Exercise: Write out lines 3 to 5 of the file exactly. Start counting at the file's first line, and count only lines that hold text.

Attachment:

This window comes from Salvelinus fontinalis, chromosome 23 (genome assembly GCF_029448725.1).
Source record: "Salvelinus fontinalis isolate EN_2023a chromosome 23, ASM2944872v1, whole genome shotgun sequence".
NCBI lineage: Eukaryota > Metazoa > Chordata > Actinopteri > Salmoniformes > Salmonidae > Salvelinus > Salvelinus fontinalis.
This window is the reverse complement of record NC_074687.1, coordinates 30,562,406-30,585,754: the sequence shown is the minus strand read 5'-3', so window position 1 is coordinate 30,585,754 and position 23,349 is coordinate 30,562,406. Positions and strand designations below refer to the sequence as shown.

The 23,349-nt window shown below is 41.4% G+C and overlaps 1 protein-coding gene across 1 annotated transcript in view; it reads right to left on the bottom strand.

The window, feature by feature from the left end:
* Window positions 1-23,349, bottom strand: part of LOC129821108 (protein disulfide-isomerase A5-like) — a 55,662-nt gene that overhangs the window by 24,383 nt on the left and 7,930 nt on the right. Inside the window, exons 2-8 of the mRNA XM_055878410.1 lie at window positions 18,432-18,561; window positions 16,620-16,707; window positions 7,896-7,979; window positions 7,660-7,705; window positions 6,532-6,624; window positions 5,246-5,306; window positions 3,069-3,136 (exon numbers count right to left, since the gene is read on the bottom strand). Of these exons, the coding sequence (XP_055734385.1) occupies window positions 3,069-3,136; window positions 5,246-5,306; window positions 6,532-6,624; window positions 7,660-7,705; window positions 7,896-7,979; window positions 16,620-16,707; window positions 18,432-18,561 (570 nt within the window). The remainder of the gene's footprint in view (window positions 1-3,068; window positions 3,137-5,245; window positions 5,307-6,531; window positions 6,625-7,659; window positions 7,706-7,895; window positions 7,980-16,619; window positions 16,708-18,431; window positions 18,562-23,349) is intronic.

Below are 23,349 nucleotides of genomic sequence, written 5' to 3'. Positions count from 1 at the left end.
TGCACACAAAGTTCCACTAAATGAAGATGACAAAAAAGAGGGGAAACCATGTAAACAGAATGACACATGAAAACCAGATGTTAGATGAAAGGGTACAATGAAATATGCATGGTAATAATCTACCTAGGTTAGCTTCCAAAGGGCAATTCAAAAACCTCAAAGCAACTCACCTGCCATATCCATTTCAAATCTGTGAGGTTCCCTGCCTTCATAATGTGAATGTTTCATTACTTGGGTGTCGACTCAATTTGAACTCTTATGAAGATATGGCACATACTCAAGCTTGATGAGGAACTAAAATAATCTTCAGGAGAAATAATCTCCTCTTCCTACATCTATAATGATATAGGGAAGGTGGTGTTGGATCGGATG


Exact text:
NCBI lineage: Eukaryota > Metazoa > Chordata > Actinopteri > Salmoniformes > Salmonidae > Salvelinus > Salvelinus fontinalis.
This window is the reverse complement of record NC_074687.1, coordinates 30,562,406-30,585,754: the sequence shown is the minus strand read 5'-3', so window position 1 is coordinate 30,585,754 and position 23,349 is coordinate 30,562,406. Positions and strand designations below refer to the sequence as shown.

The 23,349-nt window shown below is 41.4% G+C and overlaps 1 protein-coding gene across 1 annotated transcript in view; it reads right to left on the bottom strand.